Alpine Boulevard became the latest Roadside Emission Survey location

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By: Lori Bledsoe
The Alpine Sun
Californians have a new inspection to look forward to, the Roadside Inspection Program.  It was established by the Bureau of Automotive Repair (BAR) and is assisted by the California Highway Patrol, as witnessed on Alpine Boulevard, last Thursday, February 14.  The purpose of the Roadside Inspection Program is to collect data for the State of California, to evaluate and improve the performance of the Smog Check Program.

By: Lori Bledsoe
The Alpine Sun
Californians have a new inspection to look forward to, the Roadside Inspection Program.  It was established by the Bureau of Automotive Repair (BAR) and is assisted by the California Highway Patrol, as witnessed on Alpine Boulevard, last Thursday, February 14.  The purpose of the Roadside Inspection Program is to collect data for the State of California, to evaluate and improve the performance of the Smog Check Program.
The surveys are performed in all the heaviest trafficked areas in California, with the poorest air quality such as San Francisco, Los Angeles, and here in San Diego County.  The BAR randomly selects an area to inspect and sets up a checkpoint much like the one that was on Alpine Boulevard near Alpine Elementary School across from the Alpine Taco Shop.
Staff from the BAR, which usually consists of four ASE certified automotive technicians, executes the surveys.  During these surveys, it is possible for the technicians to provide vehicles owners with information regarding their vehicles. If they find any problems, it could be an early alert of impending repairs.
The vehicles selected to be evaluated, are vehicles that are older than the year 2000. The check is similar to a regular smog check and the participants in the survey are completely voluntary.  The owners of the vehicles suffer no consequence in the check; it is purely a data gathering exercise.
Many in Alpine, were concerned about the smog check, or roadside inspection program.  The purpose behind this exercise is to understand how effective the actual smog checks are on vehicles older than 2000.  The findings so far have provided information indicating that high emitting vehicles that should not pass, may be passing through the check process, or if they pass the requirement, they revert or become smog producers in as little as six months after passing a check.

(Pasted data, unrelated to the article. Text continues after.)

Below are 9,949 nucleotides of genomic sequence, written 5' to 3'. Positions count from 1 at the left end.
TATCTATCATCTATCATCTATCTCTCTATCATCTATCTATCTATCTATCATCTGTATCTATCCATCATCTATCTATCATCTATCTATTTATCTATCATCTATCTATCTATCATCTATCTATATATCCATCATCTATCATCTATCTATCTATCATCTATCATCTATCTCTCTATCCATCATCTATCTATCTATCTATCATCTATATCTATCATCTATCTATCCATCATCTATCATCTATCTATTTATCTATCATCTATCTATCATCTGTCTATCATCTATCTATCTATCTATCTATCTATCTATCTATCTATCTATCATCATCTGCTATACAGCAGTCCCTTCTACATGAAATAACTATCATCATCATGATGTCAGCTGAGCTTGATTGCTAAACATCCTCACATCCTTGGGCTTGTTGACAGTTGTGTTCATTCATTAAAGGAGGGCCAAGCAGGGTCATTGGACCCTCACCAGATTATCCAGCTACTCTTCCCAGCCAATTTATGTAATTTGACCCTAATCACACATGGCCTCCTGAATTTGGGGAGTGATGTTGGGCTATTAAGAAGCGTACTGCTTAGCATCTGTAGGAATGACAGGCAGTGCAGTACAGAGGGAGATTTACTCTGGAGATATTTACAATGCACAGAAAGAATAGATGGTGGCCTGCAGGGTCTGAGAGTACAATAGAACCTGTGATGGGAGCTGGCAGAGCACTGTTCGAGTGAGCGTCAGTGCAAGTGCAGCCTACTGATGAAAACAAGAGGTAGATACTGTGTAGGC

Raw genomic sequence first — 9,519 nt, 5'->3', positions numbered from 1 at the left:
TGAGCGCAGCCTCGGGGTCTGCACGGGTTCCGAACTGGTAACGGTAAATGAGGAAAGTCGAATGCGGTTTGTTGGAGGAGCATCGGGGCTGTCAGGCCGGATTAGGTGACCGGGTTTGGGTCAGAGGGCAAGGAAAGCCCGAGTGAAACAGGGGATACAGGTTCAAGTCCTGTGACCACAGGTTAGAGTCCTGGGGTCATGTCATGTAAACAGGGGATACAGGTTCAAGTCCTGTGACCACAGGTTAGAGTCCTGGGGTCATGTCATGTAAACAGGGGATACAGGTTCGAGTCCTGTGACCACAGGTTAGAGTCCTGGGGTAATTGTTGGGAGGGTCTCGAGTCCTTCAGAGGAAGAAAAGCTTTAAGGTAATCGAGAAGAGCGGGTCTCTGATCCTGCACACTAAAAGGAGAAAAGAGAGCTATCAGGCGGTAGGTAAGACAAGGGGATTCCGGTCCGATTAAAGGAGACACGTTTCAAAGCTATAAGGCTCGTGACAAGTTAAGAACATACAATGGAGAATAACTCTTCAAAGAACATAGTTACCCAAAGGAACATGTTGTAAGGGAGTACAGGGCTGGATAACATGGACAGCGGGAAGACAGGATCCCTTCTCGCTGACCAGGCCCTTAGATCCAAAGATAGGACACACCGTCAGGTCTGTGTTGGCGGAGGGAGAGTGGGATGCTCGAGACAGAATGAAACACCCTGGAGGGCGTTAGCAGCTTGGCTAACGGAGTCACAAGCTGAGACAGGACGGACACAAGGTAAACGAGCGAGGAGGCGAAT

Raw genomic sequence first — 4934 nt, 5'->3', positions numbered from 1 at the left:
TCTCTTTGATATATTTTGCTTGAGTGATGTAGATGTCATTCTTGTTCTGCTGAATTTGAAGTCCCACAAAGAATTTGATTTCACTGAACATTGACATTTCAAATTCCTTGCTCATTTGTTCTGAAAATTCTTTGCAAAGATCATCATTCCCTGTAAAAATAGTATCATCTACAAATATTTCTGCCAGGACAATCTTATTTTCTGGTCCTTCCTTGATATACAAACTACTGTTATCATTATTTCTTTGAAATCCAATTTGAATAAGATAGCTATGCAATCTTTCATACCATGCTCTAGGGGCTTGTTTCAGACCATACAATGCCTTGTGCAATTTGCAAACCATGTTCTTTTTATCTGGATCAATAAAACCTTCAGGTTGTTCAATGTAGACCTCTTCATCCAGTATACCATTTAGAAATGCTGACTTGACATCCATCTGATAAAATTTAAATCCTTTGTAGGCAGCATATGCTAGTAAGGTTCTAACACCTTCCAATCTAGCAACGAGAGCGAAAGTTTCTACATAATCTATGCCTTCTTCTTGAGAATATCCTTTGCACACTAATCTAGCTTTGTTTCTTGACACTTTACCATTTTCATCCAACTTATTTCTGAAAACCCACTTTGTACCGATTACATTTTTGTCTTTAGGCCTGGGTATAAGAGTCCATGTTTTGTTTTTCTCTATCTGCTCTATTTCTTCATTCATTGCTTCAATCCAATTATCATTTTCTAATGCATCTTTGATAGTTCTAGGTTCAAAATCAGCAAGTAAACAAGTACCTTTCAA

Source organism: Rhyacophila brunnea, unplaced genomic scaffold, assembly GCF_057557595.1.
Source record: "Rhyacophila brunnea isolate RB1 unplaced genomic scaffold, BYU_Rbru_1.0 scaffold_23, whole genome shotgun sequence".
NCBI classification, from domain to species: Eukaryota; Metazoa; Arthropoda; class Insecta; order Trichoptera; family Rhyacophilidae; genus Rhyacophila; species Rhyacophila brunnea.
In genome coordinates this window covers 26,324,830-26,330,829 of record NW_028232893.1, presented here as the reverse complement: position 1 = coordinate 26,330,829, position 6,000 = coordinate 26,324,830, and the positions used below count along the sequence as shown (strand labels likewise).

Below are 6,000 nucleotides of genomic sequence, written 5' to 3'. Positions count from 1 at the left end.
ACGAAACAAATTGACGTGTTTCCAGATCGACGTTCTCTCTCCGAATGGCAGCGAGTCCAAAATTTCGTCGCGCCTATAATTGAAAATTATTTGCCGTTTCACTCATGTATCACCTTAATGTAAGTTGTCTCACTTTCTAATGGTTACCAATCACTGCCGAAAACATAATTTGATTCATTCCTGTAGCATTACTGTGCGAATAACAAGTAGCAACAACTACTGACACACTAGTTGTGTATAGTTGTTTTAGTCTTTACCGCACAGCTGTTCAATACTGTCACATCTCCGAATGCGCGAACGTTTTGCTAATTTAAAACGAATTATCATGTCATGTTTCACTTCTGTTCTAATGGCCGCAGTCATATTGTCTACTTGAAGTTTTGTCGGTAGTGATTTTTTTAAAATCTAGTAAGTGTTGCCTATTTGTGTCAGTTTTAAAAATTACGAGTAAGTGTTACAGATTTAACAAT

In essence the survey is focusing on legitimate ways a vehicle can pass the inspection when it should have failed it, opinions on ‘gaming’ the test process, (playing with the outcome of a test until the test is passed), The roles of repairs in the high re-fail rate during roadside inspections, how motorists could be responsible, and opinions on how Smog Checks could be improved.
So far, the summary of Smog Check Focus Group study includes the findings that often times, when a consumer must repair their vehicle to pass smog, cheap, inexpensive catalysts are common and cause only temporary repairs.  This is one of the most common recorded reasons for a vehicle to be a repeat smog offender.  The time of day also influence vehicle emissions.  So the results can be skewed and there is a suggestion that temperature correction factors be incorporated.
More findings suggest that a ‘fast pass feature’ encourages technicians to skip the visual and functional portions of the inspection, so when a vehicle ‘fast-passes the emissions portion of the inspection, the technician knows there will be little suspicion aroused if the vehicle passes the visual and functional portions of the inspection as well.  Therefore after the ‘fast-pass’ technicians often feel safe skipping the visual and functional portions by entering a pas or ‘not-applicable’ response when prompted by the analyzer software.
So, the Smog Check is no longer just an every other year annoyance that Californians must submit to and pay for.  There is always a possibility that even after passing a Smog Check, one may be asked to submit to a voluntary Roadside Inspection Program.  This vehicle inspection does not take place of the vehicles official Smog Check.
There is no incentive to participate, and one does not earn any certificate if they participate.  You may however aquire a vehcle inspeciton report tetailing the results of the test.
The test is supposed to only take ten minutes. This is purely to gauge whether or not the Smog Inspection Stations are actually doing their jobs, and how the State of California can further crack down on the smog issue in the area.

Alpine Boulevard became the latest Roadside Emission Survey location

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